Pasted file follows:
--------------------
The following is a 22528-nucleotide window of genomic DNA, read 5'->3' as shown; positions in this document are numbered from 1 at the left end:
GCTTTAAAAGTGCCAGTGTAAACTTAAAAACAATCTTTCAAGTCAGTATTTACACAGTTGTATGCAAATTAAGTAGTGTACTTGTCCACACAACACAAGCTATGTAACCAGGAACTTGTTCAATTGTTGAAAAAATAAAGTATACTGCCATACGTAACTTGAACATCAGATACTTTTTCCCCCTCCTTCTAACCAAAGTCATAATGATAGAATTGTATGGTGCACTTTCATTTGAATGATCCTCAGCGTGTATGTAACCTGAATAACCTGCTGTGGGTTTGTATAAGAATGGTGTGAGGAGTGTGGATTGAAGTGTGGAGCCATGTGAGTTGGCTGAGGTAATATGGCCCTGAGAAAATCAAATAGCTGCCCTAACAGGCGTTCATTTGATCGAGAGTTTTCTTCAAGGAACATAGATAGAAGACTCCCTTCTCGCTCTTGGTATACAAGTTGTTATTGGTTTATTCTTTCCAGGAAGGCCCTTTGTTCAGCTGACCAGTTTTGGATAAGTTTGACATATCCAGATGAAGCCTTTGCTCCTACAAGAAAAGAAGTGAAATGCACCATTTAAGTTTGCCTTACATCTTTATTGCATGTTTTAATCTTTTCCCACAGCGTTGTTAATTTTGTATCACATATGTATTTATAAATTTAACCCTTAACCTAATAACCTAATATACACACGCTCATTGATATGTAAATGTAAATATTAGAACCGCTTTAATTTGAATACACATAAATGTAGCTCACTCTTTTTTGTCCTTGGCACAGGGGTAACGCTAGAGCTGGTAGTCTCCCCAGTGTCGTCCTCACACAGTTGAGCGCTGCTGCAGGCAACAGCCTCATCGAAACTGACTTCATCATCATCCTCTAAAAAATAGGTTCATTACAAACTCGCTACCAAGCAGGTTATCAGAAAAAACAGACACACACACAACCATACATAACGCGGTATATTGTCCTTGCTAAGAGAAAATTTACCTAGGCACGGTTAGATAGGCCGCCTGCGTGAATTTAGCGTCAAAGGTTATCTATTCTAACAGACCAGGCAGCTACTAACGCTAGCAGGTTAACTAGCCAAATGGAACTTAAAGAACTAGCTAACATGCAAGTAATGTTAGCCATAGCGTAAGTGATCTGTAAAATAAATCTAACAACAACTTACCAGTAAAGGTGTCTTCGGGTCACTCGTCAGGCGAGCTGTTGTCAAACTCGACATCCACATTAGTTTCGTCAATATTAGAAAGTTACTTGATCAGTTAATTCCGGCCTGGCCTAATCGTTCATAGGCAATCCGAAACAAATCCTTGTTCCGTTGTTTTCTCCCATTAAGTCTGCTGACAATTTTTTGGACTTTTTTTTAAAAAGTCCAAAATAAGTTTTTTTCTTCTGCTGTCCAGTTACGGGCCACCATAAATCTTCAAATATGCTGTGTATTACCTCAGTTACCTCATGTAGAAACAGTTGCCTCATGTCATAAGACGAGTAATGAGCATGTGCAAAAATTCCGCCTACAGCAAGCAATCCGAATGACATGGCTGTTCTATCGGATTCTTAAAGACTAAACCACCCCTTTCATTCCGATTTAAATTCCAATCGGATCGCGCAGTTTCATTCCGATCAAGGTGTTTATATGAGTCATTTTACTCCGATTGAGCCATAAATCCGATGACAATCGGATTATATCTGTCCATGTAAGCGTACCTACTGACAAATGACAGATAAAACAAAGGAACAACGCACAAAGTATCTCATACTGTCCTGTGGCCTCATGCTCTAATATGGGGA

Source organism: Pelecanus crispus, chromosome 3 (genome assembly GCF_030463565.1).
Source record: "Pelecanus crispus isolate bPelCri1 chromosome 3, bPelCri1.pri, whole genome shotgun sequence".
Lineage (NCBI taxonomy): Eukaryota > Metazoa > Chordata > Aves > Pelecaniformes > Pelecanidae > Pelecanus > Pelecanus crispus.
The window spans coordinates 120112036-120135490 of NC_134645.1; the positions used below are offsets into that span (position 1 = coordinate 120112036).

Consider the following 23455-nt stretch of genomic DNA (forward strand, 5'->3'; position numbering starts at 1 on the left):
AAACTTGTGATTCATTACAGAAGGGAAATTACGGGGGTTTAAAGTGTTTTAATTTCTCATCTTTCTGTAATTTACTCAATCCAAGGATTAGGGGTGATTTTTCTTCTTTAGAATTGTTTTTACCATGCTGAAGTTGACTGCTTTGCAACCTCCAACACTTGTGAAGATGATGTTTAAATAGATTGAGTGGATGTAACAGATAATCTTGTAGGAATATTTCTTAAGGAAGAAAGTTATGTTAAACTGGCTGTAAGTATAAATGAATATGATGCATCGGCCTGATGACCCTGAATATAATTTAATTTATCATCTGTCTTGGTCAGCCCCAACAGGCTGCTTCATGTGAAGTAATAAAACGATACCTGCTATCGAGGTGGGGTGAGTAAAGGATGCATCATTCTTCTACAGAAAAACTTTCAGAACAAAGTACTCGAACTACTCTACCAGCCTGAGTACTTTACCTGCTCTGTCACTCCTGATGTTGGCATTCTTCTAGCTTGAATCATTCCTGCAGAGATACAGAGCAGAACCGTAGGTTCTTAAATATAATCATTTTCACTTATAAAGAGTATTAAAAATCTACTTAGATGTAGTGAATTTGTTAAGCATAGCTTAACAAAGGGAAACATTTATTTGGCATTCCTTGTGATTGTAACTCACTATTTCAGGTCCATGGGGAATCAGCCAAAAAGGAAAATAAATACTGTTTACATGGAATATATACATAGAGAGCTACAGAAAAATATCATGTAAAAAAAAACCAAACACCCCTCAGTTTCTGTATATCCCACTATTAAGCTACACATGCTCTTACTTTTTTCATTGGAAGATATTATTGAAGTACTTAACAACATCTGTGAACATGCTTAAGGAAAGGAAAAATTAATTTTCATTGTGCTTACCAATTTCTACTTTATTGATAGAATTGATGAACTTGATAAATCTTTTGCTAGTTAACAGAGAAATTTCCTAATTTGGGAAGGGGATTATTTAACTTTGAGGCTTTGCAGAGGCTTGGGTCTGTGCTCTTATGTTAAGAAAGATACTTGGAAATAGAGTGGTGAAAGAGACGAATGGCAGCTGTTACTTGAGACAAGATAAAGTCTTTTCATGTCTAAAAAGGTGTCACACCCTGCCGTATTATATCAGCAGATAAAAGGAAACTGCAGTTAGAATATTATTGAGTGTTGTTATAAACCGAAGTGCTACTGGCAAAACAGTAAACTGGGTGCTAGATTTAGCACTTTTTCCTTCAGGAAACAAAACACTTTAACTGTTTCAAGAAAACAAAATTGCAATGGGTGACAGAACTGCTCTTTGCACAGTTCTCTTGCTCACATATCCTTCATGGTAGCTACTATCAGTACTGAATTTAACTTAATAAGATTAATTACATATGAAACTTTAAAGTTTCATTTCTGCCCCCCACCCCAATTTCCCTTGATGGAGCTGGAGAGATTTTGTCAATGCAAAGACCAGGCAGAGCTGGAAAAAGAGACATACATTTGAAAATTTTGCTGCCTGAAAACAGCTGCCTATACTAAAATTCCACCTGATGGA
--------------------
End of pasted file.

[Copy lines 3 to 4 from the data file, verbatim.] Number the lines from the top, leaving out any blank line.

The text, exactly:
Source organism: Pelecanus crispus, chromosome 3 (genome assembly GCF_030463565.1).
Source record: "Pelecanus crispus isolate bPelCri1 chromosome 3, bPelCri1.pri, whole genome shotgun sequence".